Following several decades of dedicated language revitalization efforts, much recent sociolinguistics research in Europe examines on the development of “new speakers” and their role in wider revitalization strategies, and the linguistic practices of children who acquire the language in educational contexts with little complementary linguistic support in their home life. The purpose of this dissertation is to evaluate the impact of powerful institutional structures on the creation and perpetuation of narratives of value, authority, and belonging in Scottish Gaelic and Breton, two minority Celtic languages spoken in Scotland and France, respectively.
Drawing on notes from ethnographic research and participant observation undertaken in Scotland and in Brittany, as well as transcripts from interviews, this dissertation makes three primary claims:
1. Top-down implementation of language revitalization policy, planning, and activities in high prestige power structures can continue to disenfranchise speakers who are not involved in those structures. Moreover, this privileges the particular varieties of Gaelic and Breton that are most closely aligned to the standard used in institutions.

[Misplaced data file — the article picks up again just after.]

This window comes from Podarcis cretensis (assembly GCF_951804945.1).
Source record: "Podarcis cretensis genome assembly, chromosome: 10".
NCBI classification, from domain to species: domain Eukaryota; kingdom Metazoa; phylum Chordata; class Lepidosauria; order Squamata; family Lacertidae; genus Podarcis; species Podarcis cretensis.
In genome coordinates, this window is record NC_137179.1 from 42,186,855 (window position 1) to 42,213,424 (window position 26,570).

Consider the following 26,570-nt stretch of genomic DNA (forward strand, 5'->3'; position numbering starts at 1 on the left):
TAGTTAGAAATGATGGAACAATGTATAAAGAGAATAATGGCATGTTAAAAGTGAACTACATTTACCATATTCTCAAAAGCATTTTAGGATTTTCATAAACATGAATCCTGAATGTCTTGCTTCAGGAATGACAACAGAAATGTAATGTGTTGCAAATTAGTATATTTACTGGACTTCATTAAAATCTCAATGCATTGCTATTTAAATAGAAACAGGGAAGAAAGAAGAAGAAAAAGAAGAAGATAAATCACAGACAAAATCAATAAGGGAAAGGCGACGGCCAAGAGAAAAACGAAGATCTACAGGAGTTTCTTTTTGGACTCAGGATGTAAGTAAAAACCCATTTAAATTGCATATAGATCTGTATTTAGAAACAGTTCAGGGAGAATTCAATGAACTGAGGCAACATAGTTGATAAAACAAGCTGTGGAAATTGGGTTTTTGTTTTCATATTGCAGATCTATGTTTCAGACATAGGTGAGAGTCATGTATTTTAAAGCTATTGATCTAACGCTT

2. Understanding of community membership and refining the description of “new speakers” of Gaelic and Breton can be enriched by elevating the role of pragmatic language use and style instead of focusing primarily on means of language acquisition or proficiency.
3. Geographic and demographic changes to language community boundaries are largely split into enduring perceptions of traditional and non-traditional areas; Because of this, evidence of speakerhood or existence of small local communities of language users in non-traditional language areas can be directly rejected or avoided using a ‘language-as-tool’ discourse.
|Advisor:||Carnie, Andrew, Moal, Stefan|
|Commitee:||Zepeda, Ofelia, Combs, Mary Carol, Warner, Natasha|
|School:||The University of Arizona|
|School Location:||United States -- Arizona|
|Source:||DAI-A 82/4(E), Dissertation Abstracts International|
|Subjects:||Sociolinguistics, Language, Bilingual education|
|Keywords:||Breton, Language planning, Language policy, Language revitalization, Linguistic anthropology, Scottish Gaelic|
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